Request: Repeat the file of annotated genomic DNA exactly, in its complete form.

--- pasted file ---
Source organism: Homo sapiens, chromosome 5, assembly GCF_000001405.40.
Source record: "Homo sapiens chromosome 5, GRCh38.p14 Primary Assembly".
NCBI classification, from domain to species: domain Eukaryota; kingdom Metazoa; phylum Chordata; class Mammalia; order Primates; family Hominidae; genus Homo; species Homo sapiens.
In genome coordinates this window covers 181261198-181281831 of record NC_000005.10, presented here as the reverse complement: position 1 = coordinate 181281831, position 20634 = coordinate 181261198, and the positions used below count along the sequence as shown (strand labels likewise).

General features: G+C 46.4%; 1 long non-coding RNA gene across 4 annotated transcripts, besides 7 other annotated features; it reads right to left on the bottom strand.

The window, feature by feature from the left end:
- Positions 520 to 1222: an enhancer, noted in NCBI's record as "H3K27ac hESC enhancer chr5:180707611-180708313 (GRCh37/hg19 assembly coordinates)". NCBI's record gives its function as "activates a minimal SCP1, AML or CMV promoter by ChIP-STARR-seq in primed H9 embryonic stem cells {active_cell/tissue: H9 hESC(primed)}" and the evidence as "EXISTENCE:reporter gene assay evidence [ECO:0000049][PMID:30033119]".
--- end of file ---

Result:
Source organism: Homo sapiens, chromosome 5, assembly GCF_000001405.40.
Source record: "Homo sapiens chromosome 5, GRCh38.p14 Primary Assembly".
NCBI classification, from domain to species: domain Eukaryota; kingdom Metazoa; phylum Chordata; class Mammalia; order Primates; family Hominidae; genus Homo; species Homo sapiens.
In genome coordinates this window covers 181261198-181281831 of record NC_000005.10, presented here as the reverse complement: position 1 = coordinate 181281831, position 20634 = coordinate 181261198, and the positions used below count along the sequence as shown (strand labels likewise).

General features: G+C 46.4%; 1 long non-coding RNA gene across 4 annotated transcripts, besides 7 other annotated features; it reads right to left on the bottom strand.

The window, feature by feature from the left end:
- Positions 520 to 1222: an enhancer, noted in NCBI's record as "H3K27ac hESC enhancer chr5:180707611-180708313 (GRCh37/hg19 assembly coordinates)". NCBI's record gives its function as "activates a minimal SCP1, AML or CMV promoter by ChIP-STARR-seq in primed H9 embryonic stem cells {active_cell/tissue: H9 hESC(primed)}" and the evidence as "EXISTENCE:reporter gene assay evidence [ECO:0000049][PMID:30033119]".